Jose- You know now that you explain this, it makes complete sense that your drawings carry the comic book aesthetic. The imagery that your drawings carry with the repetition of the eyes, mouth, and their tense faces capsulate what comics provide to build an experience for their viewers. The language that is used in your drawing also serves as captions giving it that comic book illustration structure.

Before I moved to the Bay, I recall having an experience with one of your drawings. I was introduced to your work by a transplant of Bakersfield. It might have been a punk show flyer from my recollection. I bring it up because as I was commuting from San Francisco to Oakland, I began thinking about the drawings and how they morphed into actual objects. You have made a set of masks that you’ve painted what you’ve been drawing for a while and so my question is what do you think these objects are informing? what is their function? 

Grace- Yeah, I use language as an anchor and a way to guide someone. I don’t think of it as being aggressive. In particular, using the native language of my family, I view that as a path of resistance. I think it is really important for me to use what is perceived as lost languages in a way where people are confronted with the discomfort of not being able to read it. That is one thing that I really like working with. My grandma is the last native Diné speaker, so it is hard to work with definitive sources. I work with a dictionary and various online resources because that is all that is available. The way I think about it is that information has been broken down so much in the language and it’s an act of empowerment to work with it, to take the scraps found in these dictionaries and use it. I’ve had people call some of these works “intense,” but that to me is also a way a person may distance themselves from the experience of indigenous peoples… so I try to use these words that are really commonplace like “drink” or “able” and contextualize them in sentences that are often really resonant to the experience of survival. In the Navajo dictionary I use, the example sentence for the word “drink” was “the drunk drinks a lot.” I read it and had to use it… it’s really a fragment that shows the impact of these struggles, these things we unpack through the breakdown of our culture.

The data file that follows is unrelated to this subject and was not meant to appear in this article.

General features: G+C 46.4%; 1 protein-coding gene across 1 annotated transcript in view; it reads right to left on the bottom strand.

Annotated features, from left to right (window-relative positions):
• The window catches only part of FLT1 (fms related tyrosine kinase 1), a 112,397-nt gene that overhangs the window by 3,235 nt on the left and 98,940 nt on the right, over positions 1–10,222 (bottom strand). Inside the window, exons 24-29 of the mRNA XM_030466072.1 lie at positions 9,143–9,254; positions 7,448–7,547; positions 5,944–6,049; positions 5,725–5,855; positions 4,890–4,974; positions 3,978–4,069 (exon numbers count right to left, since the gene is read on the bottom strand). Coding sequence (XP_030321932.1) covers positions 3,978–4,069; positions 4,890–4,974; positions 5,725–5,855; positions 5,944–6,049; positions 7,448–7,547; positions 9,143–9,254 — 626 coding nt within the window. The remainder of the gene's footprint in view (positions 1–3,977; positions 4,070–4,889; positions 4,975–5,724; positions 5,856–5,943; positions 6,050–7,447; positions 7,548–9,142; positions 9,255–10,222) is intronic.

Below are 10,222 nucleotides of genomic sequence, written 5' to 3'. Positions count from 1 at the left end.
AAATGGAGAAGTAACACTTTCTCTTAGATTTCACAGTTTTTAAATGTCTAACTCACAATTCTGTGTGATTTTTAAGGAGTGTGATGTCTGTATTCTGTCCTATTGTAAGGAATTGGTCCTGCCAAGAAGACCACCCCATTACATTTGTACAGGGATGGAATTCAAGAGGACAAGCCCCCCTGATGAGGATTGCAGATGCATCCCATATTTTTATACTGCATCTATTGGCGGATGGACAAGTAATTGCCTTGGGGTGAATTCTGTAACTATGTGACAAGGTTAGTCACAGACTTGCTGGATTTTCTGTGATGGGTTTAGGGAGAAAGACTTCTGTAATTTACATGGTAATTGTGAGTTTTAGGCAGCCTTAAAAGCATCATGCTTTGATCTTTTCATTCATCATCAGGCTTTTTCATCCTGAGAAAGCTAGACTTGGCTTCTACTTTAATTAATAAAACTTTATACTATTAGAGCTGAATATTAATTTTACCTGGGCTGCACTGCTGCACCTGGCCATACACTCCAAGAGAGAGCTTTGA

Jose- I constantly think and reflect on the Thin Leather project you worked in collaboration with your father. It struck like a moving experience that brought multiple emotions to rise up the surface. I am interested in hearing you talk about the dialogues that happened through this collaboration. Since you touch on language and communication, what was it like having a conversation through the medium of painting?